PIAZZA DEL COMUNE, Temple Of Minerva

Audio File length: 2.35
English / USA Language: English / USA

To the right of the Tower, the six columns of the Temple of Minerva take us back to a time more remote than the Middle Ages. It is likely that Piazza del Comune was once the forum, the most important public area in Roman times where the main activities and markets took place, and where the main public, civil and religious buildings were located.

This is a classic Roman temple, built in white marble on a thick base, now below ground level. The six columns of the facade support a triangular tympanum; a rectangular room inside, called the naos, housed the statue of the deity.

As was often the case, after the fall of the Roman Empire, the temple was converted into a church, still known today as Santa Maria Sopra Minerva. It belonged to the Benedictine monks, who used it for workshops and housing, adding a little church inside, which was subsequently used as the seat of the local government and then as a prison. Finally, in the 16th century, it was turned back into the church you can see today. In Roman times, Minerva was the goddess of wisdom, while Mary, the mother of Christ, represents Christian wisdom, making this place of worship an impressive link between paganism and Christianity!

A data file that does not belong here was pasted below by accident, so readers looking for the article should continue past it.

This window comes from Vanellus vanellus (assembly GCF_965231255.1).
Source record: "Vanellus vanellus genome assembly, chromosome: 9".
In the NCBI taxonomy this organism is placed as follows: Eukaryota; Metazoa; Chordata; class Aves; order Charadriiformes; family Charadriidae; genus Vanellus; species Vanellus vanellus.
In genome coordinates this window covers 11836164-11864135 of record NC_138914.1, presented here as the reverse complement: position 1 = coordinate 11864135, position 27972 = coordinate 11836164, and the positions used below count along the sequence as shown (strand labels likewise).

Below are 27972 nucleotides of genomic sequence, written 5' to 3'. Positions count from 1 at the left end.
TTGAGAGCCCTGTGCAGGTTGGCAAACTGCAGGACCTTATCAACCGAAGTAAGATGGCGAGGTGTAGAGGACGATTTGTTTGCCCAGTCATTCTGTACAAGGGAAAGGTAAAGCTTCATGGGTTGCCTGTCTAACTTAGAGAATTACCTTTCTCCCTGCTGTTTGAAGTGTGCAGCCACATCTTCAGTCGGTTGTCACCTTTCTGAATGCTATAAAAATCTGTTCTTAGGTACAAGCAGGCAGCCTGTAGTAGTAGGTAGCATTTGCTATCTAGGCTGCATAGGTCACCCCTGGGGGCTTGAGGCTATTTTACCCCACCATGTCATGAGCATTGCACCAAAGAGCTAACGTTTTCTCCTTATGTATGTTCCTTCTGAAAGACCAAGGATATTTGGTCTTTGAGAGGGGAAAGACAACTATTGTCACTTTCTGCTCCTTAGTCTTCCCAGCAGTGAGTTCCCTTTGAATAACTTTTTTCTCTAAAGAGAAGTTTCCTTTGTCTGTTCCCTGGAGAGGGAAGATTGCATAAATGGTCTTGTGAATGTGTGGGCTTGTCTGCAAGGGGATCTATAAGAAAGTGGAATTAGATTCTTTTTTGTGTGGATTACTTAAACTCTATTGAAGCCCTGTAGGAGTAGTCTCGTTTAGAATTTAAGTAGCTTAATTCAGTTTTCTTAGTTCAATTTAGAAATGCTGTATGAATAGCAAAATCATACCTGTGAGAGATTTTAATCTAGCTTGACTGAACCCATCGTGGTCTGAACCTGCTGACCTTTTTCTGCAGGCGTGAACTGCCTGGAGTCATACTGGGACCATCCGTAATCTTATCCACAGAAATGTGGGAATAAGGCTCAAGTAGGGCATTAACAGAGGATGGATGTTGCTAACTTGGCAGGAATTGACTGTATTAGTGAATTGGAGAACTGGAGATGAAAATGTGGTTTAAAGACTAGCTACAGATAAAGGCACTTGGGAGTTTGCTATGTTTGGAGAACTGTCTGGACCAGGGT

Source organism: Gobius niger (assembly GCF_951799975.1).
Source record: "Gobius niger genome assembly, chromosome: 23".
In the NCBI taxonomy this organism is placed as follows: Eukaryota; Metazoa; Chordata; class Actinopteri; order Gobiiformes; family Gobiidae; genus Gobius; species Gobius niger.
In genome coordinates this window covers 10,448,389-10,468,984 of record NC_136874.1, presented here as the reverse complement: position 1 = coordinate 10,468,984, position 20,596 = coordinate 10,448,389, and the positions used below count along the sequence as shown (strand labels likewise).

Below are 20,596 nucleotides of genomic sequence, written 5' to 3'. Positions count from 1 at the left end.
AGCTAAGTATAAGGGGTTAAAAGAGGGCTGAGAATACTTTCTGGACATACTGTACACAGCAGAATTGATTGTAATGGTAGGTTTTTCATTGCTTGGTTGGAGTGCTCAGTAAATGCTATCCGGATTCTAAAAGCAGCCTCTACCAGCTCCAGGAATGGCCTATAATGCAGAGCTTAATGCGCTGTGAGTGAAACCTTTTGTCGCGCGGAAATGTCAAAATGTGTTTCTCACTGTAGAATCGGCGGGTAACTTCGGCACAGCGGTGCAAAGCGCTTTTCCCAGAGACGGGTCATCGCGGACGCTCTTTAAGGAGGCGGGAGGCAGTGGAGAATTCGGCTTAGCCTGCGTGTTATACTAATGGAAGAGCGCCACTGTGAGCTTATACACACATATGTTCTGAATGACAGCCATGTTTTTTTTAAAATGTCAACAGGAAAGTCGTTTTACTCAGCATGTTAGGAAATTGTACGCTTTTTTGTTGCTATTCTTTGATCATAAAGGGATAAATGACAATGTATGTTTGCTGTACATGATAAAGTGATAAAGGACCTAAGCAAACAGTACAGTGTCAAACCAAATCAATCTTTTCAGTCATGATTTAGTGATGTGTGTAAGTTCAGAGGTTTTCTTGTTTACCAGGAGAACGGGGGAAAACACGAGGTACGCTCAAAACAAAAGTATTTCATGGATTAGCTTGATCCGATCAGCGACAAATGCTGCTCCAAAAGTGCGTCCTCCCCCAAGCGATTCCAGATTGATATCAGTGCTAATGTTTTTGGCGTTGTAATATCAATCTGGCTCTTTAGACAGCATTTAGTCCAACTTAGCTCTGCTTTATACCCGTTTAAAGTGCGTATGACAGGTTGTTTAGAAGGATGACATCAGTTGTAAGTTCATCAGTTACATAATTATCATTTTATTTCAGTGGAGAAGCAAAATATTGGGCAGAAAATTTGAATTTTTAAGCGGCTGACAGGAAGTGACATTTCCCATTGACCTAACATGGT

The interior was transformed in Baroque style between the 17th and 18th century.

In front of this building, you may have felt a little like Goethe, the most illustrious of the travelers that came from the North in the 18th century to discover the wonders of Italy. Standing in front of the temple, Goethe was moved at the idea of having before himself, a monument from Ancient times that had remained complete. You too will surely be awestruck at the sight of an edifice built over 2000 years ago and perfectly conserved to this day. What you might be even more amazed by, however, is that this temple is all that Goethe mentions of his stay in Assisi, with not a word for the Basilica of San Francesco and the frescoes by Giotto.

This goes to show that in the 18th century, medieval art – i.e. Romanesque and Gothic – was not widely admired, because it was considered imperfect and primitive. It’s incredible how tastes change over the years!


An interesting fact: in Giotto’s fresco “The Homage of a Simple Man” in the Basilica of San Francesco, the temple is shown with bars on the windows, because at that time it was used as a prison!

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